The money will go to the states of Washington DC and Indiana. They do not join the settlement reached in November with about 40 US states.
In the dispute over the collection of location data, Google has accepted another penalty payment of $29.5 million. According to reports from Engadget and Associated Press, the Internet company reached an agreement with the US states of Washington DC and Indiana. The company also promised to simplify the process of deactivating the collection of location data.
A lawsuit filed by U.S. states in January 2022 implied that Google was making it nearly impossible for users to completely turn off location data collection. A group of states reached a compromise back in November in which Google agreed to pay $391.5 million.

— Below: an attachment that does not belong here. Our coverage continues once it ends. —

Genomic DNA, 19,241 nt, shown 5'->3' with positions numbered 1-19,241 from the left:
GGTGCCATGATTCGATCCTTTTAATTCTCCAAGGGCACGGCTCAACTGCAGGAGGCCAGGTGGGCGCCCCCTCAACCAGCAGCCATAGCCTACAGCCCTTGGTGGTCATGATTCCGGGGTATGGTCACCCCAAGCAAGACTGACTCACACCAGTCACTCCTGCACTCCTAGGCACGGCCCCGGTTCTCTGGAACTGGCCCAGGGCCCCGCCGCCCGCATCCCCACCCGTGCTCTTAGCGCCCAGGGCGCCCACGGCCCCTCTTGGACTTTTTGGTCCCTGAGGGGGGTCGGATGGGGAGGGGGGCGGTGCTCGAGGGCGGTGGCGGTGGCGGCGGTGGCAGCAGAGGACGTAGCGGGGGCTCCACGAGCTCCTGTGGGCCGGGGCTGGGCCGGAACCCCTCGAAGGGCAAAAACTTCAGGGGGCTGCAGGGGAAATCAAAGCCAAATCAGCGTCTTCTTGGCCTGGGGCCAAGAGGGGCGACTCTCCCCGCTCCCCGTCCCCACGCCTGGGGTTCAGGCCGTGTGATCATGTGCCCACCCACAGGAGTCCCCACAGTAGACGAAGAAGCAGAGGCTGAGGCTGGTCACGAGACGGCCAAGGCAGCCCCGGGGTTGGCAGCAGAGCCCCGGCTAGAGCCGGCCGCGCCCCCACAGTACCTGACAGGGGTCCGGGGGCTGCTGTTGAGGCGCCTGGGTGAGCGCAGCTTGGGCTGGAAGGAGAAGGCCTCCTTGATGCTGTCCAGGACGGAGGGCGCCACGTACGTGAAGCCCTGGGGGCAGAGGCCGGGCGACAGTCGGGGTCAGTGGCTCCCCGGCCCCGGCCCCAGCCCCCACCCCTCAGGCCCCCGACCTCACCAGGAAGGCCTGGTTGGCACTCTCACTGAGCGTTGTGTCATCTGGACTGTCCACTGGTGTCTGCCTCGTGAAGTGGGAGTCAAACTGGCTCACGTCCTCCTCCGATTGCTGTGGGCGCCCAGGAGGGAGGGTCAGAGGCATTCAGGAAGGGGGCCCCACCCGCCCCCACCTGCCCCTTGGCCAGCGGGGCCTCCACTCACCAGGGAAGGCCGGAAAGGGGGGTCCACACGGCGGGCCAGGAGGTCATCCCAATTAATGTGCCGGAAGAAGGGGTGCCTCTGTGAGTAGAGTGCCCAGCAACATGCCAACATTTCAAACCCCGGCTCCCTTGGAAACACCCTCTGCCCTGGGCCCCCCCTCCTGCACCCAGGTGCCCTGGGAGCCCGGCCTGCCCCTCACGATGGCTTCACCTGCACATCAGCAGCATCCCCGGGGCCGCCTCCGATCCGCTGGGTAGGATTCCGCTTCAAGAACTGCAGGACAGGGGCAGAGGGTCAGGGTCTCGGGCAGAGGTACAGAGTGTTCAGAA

Washington DC and Indiana were not involved in that agreement. Indiana’s attorney general now said its own lawsuit resulted in a double penalty payment. Google must now pay Indiana $20 million.
“Such data may be used to infer personal details such as political or religious affiliation, income, health status, or participation in support groups, as well as significant life events such as marriage and the birth of children,” the Indiana attorney general’s office said.
Google’s main source of revenue is digital ad sales. To optimize ad sales, the company needs information about its users’ interests, their buying habits and their location, among other things.
An investigation by the Associated Press had revealed Google’s tracking measures in 2018. Google explained at the time that it had informed its users that after deactivating the location history, the location data would continue to be used to improve the user experience, for example in an Internet search or route planning.